Why forecast sales?
Humans have the magical ability to plan for future events, for future gain. It’s not quite a uniquely human trait. Because apparently ravens can match a 4-year-old.
An abundance of data, and some very nice R packages, make our ability to plan all the more powerful.
A couple of months ago we looked at sales from an historical perspective in Digital Marketplace. Six months later. In this post, we’ll use the sales data to March 31st to model a time-series forecast for the next two years. The techniques apply to any time series with characteristics of trend, seasonality or longer-term cycles. Continue reading “But can ravens forecast?”
Revisiting an old post
Last September I wrote a post entitled Is the Government realising its ambition for SMEs on G-Cloud? Six months on, I wanted to revisit and update this article, fold in a second Digital Marketplace framework, and share the R code here. Revisiting an old post also provides an opportunity to see if one can simplify and improve older code. Continue reading “Digital Marketplace. Six months later.”
Supervised machine learning
In the “cluster of six”, we used unsupervised machine learning, to reveal hidden structure in unlabelled data, and analyse the voting patterns of Labour Members of Parliament. In this blog post, we’ll use supervised machine learning to see how well we can predict crime in London. Perhaps not specific crimes. But we can use recorded crime summary data at London borough-level (non-personal aggregated data licensed under the Open Government Licence), with some degree of accuracy, to predict crime counts.
Along the way, we’ll see the pay-off from an exploration of multiple models.
Continue reading “Criminal goings-on in a random forest”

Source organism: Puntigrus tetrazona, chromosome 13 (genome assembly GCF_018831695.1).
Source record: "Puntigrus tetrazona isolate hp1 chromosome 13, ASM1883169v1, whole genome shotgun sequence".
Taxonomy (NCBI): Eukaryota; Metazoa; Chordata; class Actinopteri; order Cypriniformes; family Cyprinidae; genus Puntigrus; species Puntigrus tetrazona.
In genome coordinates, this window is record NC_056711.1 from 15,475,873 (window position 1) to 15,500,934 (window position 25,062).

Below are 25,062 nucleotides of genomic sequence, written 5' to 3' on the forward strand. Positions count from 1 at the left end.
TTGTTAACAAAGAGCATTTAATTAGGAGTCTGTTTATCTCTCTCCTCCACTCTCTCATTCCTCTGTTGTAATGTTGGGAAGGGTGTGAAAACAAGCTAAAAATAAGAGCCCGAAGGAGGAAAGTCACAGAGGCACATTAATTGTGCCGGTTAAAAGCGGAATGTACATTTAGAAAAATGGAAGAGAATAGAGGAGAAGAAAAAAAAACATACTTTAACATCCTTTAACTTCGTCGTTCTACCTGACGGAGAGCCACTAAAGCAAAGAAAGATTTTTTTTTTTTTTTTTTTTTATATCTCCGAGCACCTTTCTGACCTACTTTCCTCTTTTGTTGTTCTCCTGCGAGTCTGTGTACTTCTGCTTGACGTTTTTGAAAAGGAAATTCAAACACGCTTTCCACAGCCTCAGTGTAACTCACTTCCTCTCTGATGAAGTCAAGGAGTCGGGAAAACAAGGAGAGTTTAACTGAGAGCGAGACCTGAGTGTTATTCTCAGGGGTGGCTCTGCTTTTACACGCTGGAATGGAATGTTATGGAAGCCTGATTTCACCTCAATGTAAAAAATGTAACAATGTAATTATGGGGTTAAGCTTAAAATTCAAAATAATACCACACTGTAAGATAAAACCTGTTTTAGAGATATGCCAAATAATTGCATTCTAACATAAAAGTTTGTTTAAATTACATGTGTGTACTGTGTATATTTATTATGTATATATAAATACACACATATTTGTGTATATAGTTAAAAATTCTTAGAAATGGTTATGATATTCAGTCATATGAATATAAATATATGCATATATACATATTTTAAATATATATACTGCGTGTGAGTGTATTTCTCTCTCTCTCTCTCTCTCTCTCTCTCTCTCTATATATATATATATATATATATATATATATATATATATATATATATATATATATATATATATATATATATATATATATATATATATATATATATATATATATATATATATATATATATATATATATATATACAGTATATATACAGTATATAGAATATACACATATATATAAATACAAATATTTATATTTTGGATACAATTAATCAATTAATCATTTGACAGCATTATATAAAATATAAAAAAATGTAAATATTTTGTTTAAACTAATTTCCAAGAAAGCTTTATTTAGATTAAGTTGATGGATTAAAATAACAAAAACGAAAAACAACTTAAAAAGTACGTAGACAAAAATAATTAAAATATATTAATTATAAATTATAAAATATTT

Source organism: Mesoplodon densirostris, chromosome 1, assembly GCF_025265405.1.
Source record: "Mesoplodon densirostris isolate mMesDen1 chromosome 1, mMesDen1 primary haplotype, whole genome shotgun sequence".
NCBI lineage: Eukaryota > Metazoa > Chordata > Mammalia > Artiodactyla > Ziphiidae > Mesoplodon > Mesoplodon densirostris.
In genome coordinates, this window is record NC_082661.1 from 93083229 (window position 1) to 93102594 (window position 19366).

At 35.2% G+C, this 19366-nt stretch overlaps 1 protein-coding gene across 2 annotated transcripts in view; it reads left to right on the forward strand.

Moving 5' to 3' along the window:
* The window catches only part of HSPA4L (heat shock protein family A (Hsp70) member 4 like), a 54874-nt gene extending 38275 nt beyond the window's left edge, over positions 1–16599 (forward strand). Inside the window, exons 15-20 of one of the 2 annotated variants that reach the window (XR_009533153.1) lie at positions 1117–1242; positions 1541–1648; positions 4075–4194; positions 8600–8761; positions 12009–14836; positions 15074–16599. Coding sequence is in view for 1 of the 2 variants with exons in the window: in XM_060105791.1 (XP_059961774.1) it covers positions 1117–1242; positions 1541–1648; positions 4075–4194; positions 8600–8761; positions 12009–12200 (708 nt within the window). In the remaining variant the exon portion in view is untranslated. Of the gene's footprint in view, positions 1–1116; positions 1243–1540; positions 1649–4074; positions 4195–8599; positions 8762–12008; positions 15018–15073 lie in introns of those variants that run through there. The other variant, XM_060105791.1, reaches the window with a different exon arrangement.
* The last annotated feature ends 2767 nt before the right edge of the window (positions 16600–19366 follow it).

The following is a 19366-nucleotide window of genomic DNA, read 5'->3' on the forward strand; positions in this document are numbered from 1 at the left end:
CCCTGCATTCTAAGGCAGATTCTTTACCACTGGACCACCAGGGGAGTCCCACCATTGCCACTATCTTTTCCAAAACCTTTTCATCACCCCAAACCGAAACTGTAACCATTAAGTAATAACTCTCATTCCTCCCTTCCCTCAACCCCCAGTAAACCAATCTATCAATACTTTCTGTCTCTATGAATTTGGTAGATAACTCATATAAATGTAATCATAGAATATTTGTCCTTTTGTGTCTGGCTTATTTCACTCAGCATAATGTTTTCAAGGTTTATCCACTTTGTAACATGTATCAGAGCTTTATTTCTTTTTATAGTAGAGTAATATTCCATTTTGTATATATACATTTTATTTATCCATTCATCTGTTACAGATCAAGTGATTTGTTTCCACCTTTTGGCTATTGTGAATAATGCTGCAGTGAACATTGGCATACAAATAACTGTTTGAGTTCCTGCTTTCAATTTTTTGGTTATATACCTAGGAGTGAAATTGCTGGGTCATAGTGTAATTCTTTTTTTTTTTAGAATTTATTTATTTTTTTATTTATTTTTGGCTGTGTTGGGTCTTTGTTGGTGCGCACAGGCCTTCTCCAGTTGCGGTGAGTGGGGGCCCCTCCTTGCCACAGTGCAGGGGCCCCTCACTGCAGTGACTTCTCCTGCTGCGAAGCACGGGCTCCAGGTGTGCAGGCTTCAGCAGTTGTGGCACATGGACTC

Experimentation with geospatial mapping
Recently I experimented with geospatial mapping techniques in R. I looked at both static and interactive maps. Embedding the media into a WordPress blog would be simple enough with a static map. The latter would require (for me) a new technique to retain the interactivity inside a blog post.
My web-site visitor log, combined with longitude and latitude data from MaxMind’s GeoLite2, offered a basis for analysis. Although less precise than the GeoIP2 database, this would be more than adequate for my purpose of getting to country and city level. I settled on the Leaflet package for visualisation given the interactivity and pleasing choice of aesthetics.
The results however were a little puzzling.
Continue reading “Surprising stories hide in seemingly mundane data”
The risk of choice overload
In his book The Paradox of Choice, American psychologist and professor of social theory Barry Schwartz argued that choice overload can, in the long run, lead to decision-making paralysis.
The launch of the G-Cloud framework opened up the market to SMEs via the Digital Marketplace. And with successive iterations of G-Cloud came lots of choice.
Continue reading “Does G-Cloud 9 provide too much choice?”
G-Cloud and the ambition for SMEs
Rewind to 2011, and the Cabinet Office articulated, in its Government ICT Strategy, an intent to “streamline the procurement process to break down the barriers that impede SMEs from bidding for contracts”. They could thereby create a fairer and more competitive marketplace. Continue reading “Is the Government realising its ambition for SMEs on G-Cloud?”